Killing Floor – Lee Child

Les Miserables is taking a while to read so I have slipped this one in as a light relief. It’s the first in the Jack Reacher series by the British author Jim Grant. I hadn’t heard of either the series or the author before this book.

It is set in the US and is in the first person throughout, Jack Reacher being the hero. The plot is a little far-fetched concerning a counterfeit dollar operation which Reacher gets involved with by chance. He is pretty much indestructible  whoever takes him on is certain to lose and be dead within a short while. Numbers are no object, in this book he takes on 5 very heavily armed men and kills them all with just a knife and a blackjack. Impressive. He has superb mental capacities too, capable of reading complex banking articles easily and assimilating the information in a trice. Impressive or what.

I think all of the baddies who were killed in this book were killed by Reacher. He works alongside the non-corrupt police he finds but they have no objection to the murderous mayhem he causes. It seems that anything, including murder, is acceptable in the fight against crime. Even murder by a civilian who happens to be passing. An odd place America.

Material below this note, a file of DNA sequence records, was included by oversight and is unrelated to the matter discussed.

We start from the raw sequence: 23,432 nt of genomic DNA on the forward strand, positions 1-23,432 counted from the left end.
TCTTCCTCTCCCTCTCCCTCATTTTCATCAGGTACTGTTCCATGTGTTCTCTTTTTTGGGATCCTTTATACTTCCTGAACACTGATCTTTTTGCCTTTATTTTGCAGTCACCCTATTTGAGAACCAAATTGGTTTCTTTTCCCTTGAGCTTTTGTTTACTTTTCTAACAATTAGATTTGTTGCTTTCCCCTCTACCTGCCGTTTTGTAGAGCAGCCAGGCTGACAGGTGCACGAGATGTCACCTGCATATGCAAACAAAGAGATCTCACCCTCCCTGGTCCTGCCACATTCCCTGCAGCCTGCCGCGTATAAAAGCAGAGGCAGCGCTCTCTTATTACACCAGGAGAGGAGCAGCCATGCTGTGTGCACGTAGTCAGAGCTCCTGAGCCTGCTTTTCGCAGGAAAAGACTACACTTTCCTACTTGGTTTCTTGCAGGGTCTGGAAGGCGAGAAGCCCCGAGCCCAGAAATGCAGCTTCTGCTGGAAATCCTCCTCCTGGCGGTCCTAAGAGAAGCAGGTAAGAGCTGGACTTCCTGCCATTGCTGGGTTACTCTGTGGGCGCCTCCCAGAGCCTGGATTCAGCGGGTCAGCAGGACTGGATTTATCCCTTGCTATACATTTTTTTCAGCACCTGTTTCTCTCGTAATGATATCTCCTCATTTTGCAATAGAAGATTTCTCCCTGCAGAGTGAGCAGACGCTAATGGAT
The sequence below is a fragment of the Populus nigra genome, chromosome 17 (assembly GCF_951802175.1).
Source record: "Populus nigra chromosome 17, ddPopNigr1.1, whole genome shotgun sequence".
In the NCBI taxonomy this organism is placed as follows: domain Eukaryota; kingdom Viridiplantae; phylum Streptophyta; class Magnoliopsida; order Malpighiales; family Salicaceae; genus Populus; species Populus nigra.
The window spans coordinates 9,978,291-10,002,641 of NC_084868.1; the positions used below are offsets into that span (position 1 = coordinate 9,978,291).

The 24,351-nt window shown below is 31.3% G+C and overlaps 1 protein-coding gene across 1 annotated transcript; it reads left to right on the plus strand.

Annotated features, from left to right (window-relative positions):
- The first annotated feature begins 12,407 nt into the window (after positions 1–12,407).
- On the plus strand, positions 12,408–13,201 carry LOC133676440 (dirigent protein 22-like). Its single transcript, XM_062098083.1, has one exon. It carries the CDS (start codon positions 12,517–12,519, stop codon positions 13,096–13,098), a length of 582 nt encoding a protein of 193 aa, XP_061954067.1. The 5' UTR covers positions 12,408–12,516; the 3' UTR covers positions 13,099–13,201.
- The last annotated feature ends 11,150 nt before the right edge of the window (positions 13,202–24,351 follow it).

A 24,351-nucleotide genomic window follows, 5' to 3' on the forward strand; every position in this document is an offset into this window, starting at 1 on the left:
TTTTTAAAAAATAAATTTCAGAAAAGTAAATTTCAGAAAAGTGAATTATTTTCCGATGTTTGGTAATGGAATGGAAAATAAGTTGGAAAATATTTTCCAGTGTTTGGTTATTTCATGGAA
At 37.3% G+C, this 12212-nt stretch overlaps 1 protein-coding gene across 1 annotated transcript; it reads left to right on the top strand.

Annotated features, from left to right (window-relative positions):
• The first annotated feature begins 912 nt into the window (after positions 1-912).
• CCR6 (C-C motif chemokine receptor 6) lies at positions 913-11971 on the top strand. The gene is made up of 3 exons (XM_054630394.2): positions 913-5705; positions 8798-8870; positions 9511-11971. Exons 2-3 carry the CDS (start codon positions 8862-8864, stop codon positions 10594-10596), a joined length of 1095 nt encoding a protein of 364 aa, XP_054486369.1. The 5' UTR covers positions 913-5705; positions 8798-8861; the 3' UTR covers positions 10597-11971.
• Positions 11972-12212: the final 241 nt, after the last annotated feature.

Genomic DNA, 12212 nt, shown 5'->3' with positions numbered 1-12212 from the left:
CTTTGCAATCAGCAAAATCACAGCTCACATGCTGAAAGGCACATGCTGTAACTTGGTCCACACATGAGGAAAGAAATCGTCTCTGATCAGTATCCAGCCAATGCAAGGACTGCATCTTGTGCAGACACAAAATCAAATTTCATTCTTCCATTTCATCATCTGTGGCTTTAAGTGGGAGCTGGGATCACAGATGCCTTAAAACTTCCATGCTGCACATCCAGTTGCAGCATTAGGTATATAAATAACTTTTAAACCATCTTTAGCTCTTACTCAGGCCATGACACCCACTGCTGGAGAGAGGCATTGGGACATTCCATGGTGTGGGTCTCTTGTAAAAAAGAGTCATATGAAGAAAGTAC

Apparently there is a film associated with the character, not sure which book it’s based on. I can imagine it would be very popular amongst a certain subset of society, almost compulsory viewing for NRA supporters in the US. For me, while the pace of the book was good too often a miracle happened and Reacher got out of a difficult situation either by his, what seemed superhuman, abilities or just by complete luck or a mistake on the part of the other side. Very implausible. He overcame his enemies far too easily, I think he could have blown on them and they’d have fallen. The psychopath who been part of Reacher’s brother’s killing was drowned in just half a page, such a build up and then pow! all over. A long build up, then a premature climax when we expected more. A description which applies to the whole book.

It was a rest from the heavy writing of Hugo, but I wouldn’t buy another, and I am not sure I’d read another even if free.


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